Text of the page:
Human rights abuses in Mali are now “more systematic”: senior UN officialSouce:Xinhua Publish By Thomas Whittle Updated 11/10/2012 2:29 pm in World / 1 comment
UNITED NATIONS, Oct. 10 (Xinhua) — A senior UN official said here Wednesday that the pattern of human rights violations in Mali is now “more systematic,” and called for the government to re- take control of the rebel-held northern part of the West African country.
“The pattern of human rights violations is changing,” Ivan Simonovic, the UN assistant secretary-general for human rights, said at a press conference here. “What is new now is that humans rights violations are becoming more systematic.”
The press conference took place following Simonovic’s four-day visit to Mali to assess the human rights situation there.
Simonovic, a Croatian diplomat and former Croatian justice minister, was appointed in May 2010 the UN assistant secretary- general for human rights
Islamic militants have established a strict Sharia law in the north following an unplanned coup in April, and the “population is suffering a number of human rights violations, particularly targeted at women,” said Simonovic.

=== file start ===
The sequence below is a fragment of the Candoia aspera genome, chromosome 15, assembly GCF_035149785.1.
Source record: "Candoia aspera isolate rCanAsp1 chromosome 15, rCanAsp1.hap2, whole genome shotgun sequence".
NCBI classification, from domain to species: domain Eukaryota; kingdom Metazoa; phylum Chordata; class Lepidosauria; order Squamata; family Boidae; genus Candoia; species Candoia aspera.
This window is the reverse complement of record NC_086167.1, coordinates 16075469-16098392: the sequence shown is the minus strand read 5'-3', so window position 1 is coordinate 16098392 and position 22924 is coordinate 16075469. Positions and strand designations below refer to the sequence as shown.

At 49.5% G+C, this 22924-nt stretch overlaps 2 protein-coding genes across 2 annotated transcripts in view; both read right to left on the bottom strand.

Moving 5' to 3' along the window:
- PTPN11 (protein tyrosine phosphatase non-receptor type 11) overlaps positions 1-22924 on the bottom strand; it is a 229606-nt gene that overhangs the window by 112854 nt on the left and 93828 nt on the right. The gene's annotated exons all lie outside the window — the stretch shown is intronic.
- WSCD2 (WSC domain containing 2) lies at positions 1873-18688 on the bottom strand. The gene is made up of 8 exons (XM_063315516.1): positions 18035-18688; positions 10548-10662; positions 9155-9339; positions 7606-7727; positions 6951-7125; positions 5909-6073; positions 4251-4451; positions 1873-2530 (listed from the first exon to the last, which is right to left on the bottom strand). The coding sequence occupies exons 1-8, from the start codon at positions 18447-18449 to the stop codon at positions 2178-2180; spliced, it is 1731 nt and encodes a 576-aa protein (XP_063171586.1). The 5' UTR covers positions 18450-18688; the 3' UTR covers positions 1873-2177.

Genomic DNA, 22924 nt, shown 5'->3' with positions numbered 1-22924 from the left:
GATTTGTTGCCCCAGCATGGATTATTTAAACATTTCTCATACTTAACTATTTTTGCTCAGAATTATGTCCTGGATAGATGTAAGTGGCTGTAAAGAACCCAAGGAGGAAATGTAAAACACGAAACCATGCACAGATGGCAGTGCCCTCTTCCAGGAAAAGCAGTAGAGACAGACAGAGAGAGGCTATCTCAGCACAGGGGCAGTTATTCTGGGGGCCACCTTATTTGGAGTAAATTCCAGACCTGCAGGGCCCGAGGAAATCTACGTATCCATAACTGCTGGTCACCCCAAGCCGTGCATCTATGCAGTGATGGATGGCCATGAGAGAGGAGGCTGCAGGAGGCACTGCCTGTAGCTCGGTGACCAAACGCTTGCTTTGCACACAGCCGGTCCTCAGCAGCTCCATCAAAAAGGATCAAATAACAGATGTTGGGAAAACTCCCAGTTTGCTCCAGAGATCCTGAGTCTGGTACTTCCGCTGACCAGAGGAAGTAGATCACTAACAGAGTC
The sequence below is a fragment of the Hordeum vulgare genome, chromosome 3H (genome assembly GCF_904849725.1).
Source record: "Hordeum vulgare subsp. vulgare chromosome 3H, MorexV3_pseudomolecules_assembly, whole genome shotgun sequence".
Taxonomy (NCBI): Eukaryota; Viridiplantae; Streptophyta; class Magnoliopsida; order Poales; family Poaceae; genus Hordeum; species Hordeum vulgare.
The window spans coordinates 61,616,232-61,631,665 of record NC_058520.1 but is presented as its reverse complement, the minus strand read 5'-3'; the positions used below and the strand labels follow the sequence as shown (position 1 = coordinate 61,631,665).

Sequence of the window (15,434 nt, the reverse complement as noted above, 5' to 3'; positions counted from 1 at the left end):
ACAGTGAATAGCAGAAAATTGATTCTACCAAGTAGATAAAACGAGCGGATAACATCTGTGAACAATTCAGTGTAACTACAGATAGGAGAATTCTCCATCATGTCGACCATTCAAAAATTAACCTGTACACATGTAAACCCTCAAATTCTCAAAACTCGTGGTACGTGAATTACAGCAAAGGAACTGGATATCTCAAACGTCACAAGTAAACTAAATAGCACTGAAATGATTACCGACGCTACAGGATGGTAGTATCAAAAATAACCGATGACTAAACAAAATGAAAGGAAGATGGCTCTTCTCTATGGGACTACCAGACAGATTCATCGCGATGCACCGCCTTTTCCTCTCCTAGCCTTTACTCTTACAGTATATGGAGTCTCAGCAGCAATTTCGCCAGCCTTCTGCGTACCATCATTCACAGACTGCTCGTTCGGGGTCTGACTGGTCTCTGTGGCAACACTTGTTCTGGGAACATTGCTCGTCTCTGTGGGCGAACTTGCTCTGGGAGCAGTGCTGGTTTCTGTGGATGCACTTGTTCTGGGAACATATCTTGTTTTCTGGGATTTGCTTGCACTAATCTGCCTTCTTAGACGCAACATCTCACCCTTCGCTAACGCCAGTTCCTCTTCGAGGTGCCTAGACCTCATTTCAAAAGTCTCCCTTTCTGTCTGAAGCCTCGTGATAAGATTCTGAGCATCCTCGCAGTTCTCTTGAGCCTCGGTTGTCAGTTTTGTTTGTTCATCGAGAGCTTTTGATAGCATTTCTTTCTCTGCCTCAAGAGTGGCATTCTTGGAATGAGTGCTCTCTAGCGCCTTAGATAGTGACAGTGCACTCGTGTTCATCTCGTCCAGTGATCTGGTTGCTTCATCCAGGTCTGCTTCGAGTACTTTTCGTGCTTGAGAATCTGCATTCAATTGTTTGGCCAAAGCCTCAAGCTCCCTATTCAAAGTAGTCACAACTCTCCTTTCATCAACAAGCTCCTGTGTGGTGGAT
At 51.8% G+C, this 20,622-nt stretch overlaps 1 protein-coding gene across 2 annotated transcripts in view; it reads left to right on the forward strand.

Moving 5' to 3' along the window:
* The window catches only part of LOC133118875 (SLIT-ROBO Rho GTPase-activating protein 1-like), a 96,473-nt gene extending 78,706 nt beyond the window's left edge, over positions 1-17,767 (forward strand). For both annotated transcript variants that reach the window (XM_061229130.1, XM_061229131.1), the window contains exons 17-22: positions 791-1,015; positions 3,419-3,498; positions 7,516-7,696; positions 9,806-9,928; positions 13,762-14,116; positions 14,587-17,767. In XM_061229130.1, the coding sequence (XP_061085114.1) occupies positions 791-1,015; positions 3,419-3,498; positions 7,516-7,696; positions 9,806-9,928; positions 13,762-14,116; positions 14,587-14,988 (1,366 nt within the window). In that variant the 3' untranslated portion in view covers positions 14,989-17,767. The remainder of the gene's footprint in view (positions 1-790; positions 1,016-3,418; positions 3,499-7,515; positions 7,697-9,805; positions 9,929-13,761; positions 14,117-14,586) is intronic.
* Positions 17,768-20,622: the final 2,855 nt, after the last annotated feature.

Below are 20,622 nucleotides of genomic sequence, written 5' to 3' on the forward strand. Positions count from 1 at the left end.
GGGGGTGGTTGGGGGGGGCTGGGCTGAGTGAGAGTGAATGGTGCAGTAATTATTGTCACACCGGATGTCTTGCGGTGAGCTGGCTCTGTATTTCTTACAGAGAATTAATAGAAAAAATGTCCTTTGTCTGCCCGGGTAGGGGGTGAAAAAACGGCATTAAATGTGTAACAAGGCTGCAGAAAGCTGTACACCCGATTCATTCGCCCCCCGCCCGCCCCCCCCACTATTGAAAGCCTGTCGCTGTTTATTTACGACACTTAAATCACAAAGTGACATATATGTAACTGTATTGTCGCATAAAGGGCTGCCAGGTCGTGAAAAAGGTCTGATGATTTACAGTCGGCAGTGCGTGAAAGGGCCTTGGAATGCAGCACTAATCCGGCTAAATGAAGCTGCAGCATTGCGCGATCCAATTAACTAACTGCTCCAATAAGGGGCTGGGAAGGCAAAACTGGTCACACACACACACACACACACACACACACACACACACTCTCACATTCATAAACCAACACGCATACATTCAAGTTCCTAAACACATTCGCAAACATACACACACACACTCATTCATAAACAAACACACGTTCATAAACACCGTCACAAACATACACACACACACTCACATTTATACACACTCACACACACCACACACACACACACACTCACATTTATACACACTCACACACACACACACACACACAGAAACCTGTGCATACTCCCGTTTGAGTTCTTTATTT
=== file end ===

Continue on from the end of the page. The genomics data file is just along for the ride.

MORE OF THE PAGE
Under the strict laws, women are facing restrictions in the ability to work, an increase in forced marriages and drastic punishments, he said.
Children are also quite vulnerable in this situation, he said, “there is reliable evidence of many children being enlisted” as child soldiers.
Simonovic said that two-thirds of the country is now under the control of Islamic militants, or roughly the size of France.
“When speaking about the situation in the north, the best illustration is that over one third of the population in the north have fled,” he said.
More than 200,000 refugees and 300,000 internally displaced persons (IDPs) have been registered by the UN Refugee office thus far.
The situation is so tenuous that UN officials and agencies, including those bearing humanitarian assistance, have been barred from entering the north of the country.
Simonovic explained that the underlying instability of the West African country, which caused the coup, is due to widespread poverty, with more than half of the country living under the global poverty line of 1.25 U.S. dollars a day.
“What is quite needed is for the government to take control over rebel-controlled area and the organization of a credible election,” he said. “The sooner those processes are over, the better for the country.”